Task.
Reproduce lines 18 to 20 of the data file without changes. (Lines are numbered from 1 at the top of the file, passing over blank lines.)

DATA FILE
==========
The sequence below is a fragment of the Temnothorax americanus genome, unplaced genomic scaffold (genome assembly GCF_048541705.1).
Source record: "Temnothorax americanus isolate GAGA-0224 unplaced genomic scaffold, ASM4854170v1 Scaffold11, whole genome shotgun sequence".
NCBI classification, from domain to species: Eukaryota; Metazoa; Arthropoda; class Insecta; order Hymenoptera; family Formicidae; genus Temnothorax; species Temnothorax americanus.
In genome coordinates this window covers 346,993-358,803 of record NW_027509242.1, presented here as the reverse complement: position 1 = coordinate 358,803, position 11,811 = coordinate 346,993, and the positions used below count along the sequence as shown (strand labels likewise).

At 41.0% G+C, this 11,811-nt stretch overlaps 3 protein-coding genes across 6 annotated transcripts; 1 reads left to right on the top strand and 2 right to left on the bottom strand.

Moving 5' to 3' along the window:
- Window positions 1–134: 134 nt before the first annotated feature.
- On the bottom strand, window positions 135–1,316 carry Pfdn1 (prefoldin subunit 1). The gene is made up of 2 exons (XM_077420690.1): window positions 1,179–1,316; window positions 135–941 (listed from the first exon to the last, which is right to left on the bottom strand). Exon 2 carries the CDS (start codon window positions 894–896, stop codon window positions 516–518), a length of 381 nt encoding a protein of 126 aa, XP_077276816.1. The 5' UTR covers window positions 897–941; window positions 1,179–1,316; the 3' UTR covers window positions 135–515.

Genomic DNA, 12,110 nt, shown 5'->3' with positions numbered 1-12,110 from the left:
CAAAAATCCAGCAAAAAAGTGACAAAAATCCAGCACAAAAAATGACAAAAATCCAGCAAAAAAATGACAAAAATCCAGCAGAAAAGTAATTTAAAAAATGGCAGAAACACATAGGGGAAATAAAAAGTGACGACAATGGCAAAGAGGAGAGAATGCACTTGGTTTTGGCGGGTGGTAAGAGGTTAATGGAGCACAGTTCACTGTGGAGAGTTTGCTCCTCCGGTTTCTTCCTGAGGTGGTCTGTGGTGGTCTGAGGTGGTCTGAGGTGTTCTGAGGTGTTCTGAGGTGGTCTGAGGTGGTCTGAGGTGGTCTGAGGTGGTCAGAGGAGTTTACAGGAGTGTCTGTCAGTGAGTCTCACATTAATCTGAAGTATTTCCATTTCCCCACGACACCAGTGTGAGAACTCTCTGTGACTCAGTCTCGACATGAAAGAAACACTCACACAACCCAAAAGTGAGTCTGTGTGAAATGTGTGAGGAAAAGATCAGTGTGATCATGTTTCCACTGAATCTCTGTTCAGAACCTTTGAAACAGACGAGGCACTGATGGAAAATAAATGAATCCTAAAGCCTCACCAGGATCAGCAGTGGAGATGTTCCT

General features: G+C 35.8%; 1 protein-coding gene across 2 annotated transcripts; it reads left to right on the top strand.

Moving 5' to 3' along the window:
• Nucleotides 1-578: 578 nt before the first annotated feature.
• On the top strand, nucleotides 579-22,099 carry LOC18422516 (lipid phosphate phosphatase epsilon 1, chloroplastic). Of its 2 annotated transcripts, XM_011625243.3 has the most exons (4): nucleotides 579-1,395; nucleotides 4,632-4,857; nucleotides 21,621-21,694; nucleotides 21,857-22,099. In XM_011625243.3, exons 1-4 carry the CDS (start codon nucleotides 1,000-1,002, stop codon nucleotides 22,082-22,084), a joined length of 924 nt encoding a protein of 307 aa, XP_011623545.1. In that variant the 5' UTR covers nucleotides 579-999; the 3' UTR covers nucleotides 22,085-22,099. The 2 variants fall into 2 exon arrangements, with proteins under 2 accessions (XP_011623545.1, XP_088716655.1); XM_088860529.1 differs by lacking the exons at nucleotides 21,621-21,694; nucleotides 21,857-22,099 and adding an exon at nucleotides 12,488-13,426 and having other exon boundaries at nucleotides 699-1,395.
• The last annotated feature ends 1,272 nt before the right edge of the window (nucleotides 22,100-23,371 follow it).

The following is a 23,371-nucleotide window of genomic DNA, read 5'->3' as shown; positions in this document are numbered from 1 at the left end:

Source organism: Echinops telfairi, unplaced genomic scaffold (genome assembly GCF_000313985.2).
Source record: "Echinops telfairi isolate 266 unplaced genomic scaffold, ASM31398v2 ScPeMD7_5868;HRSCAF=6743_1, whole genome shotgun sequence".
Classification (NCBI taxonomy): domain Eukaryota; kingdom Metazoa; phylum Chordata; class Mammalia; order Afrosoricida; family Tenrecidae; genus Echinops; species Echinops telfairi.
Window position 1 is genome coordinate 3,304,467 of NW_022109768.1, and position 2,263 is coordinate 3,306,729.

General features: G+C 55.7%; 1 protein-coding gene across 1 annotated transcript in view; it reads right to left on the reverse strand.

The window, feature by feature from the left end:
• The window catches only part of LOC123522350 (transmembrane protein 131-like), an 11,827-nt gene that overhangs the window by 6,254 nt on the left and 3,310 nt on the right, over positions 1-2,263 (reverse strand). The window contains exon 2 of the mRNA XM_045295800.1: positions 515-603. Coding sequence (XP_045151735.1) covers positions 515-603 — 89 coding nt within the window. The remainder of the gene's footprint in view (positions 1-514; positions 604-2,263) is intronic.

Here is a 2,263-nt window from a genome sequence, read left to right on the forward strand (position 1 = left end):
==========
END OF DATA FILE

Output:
Source record: "Echinops telfairi isolate 266 unplaced genomic scaffold, ASM31398v2 ScPeMD7_5868;HRSCAF=6743_1, whole genome shotgun sequence".
Classification (NCBI taxonomy): domain Eukaryota; kingdom Metazoa; phylum Chordata; class Mammalia; order Afrosoricida; family Tenrecidae; genus Echinops; species Echinops telfairi.
Window position 1 is genome coordinate 3,304,467 of NW_022109768.1, and position 2,263 is coordinate 3,306,729.